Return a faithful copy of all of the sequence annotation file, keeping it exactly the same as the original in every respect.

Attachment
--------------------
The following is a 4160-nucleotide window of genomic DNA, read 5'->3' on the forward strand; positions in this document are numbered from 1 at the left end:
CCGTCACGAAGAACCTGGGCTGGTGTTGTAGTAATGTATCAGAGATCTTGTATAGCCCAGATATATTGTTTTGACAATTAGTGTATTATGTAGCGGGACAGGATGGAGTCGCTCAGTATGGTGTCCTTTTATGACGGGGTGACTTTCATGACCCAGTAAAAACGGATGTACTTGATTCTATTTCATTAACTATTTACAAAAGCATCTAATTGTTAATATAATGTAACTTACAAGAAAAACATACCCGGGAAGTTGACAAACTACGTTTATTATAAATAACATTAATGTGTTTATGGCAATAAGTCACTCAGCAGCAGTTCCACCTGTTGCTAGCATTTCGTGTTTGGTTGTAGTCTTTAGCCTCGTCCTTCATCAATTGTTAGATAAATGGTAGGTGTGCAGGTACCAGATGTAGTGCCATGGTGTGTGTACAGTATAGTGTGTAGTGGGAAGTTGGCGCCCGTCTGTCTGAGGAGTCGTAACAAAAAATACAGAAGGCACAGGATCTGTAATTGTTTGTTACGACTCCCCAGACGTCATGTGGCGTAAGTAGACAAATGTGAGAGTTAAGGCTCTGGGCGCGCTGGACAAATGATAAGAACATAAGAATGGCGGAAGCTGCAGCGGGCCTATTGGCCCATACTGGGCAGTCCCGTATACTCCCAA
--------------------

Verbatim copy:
The following is a 4160-nucleotide window of genomic DNA, read 5'->3' on the forward strand; positions in this document are numbered from 1 at the left end:
CCGTCACGAAGAACCTGGGCTGGTGTTGTAGTAATGTATCAGAGATCTTGTATAGCCCAGATATATTGTTTTGACAATTAGTGTATTATGTAGCGGGACAGGATGGAGTCGCTCAGTATGGTGTCCTTTTATGACGGGGTGACTTTCATGACCCAGTAAAAACGGATGTACTTGATTCTATTTCATTAACTATTTACAAAAGCATCTAATTGTTAATATAATGTAACTTACAAGAAAAACATACCCGGGAAGTTGACAAACTACGTTTATTATAAATAACATTAATGTGTTTATGGCAATAAGTCACTCAGCAGCAGTTCCACCTGTTGCTAGCATTTCGTGTTTGGTTGTAGTCTTTAGCCTCGTCCTTCATCAATTGTTAGATAAATGGTAGGTGTGCAGGTACCAGATGTAGTGCCATGGTGTGTGTACAGTATAGTGTGTAGTGGGAAGTTGGCGCCCGTCTGTCTGAGGAGTCGTAACAAAAAATACAGAAGGCACAGGATCTGTAATTGTTTGTTACGACTCCCCAGACGTCATGTGGCGTAAGTAGACAAATGTGAGAGTTAAGGCTCTGGGCGCGCTGGACAAATGATAAGAACATAAGAATGGCGGAAGCTGCAGCGGGCCTATTGGCCCATACTGGGCAGTCCCGTATACTCCCAA